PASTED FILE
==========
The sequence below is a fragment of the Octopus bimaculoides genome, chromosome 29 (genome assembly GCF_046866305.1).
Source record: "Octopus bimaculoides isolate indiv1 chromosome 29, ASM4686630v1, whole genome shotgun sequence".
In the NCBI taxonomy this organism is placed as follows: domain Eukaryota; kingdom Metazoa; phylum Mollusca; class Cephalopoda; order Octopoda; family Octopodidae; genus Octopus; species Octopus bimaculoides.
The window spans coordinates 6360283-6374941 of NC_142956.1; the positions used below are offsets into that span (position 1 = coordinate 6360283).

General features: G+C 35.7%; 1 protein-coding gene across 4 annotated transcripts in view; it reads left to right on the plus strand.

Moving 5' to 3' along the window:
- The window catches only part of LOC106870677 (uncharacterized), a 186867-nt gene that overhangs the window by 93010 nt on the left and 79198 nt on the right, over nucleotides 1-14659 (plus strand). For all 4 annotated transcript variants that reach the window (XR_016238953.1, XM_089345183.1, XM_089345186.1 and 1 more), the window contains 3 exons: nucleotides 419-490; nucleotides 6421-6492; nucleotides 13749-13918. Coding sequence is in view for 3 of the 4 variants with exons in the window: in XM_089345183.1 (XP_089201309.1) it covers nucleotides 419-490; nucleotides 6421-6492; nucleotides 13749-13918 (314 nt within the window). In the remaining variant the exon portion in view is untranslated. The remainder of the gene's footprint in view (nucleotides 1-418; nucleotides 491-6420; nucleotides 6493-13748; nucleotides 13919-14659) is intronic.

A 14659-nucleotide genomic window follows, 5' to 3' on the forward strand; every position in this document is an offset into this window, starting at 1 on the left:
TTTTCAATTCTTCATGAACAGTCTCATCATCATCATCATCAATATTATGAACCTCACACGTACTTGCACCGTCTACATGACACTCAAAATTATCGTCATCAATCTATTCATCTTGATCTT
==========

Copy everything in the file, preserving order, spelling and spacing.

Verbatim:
The sequence below is a fragment of the Octopus bimaculoides genome, chromosome 29 (genome assembly GCF_046866305.1).
Source record: "Octopus bimaculoides isolate indiv1 chromosome 29, ASM4686630v1, whole genome shotgun sequence".
In the NCBI taxonomy this organism is placed as follows: domain Eukaryota; kingdom Metazoa; phylum Mollusca; class Cephalopoda; order Octopoda; family Octopodidae; genus Octopus; species Octopus bimaculoides.
The window spans coordinates 6360283-6374941 of NC_142956.1; the positions used below are offsets into that span (position 1 = coordinate 6360283).

General features: G+C 35.7%; 1 protein-coding gene across 4 annotated transcripts in view; it reads left to right on the plus strand.

Moving 5' to 3' along the window:
- The window catches only part of LOC106870677 (uncharacterized), a 186867-nt gene that overhangs the window by 93010 nt on the left and 79198 nt on the right, over nucleotides 1-14659 (plus strand). For all 4 annotated transcript variants that reach the window (XR_016238953.1, XM_089345183.1, XM_089345186.1 and 1 more), the window contains 3 exons: nucleotides 419-490; nucleotides 6421-6492; nucleotides 13749-13918. Coding sequence is in view for 3 of the 4 variants with exons in the window: in XM_089345183.1 (XP_089201309.1) it covers nucleotides 419-490; nucleotides 6421-6492; nucleotides 13749-13918 (314 nt within the window). In the remaining variant the exon portion in view is untranslated. The remainder of the gene's footprint in view (nucleotides 1-418; nucleotides 491-6420; nucleotides 6493-13748; nucleotides 13919-14659) is intronic.

A 14659-nucleotide genomic window follows, 5' to 3' on the forward strand; every position in this document is an offset into this window, starting at 1 on the left:
TTTTCAATTCTTCATGAACAGTCTCATCATCATCATCATCAATATTATGAACCTCACACGTACTTGCACCGTCTACATGACACTCAAAATTATCGTCATCAATCTATTCATCTTGATCTT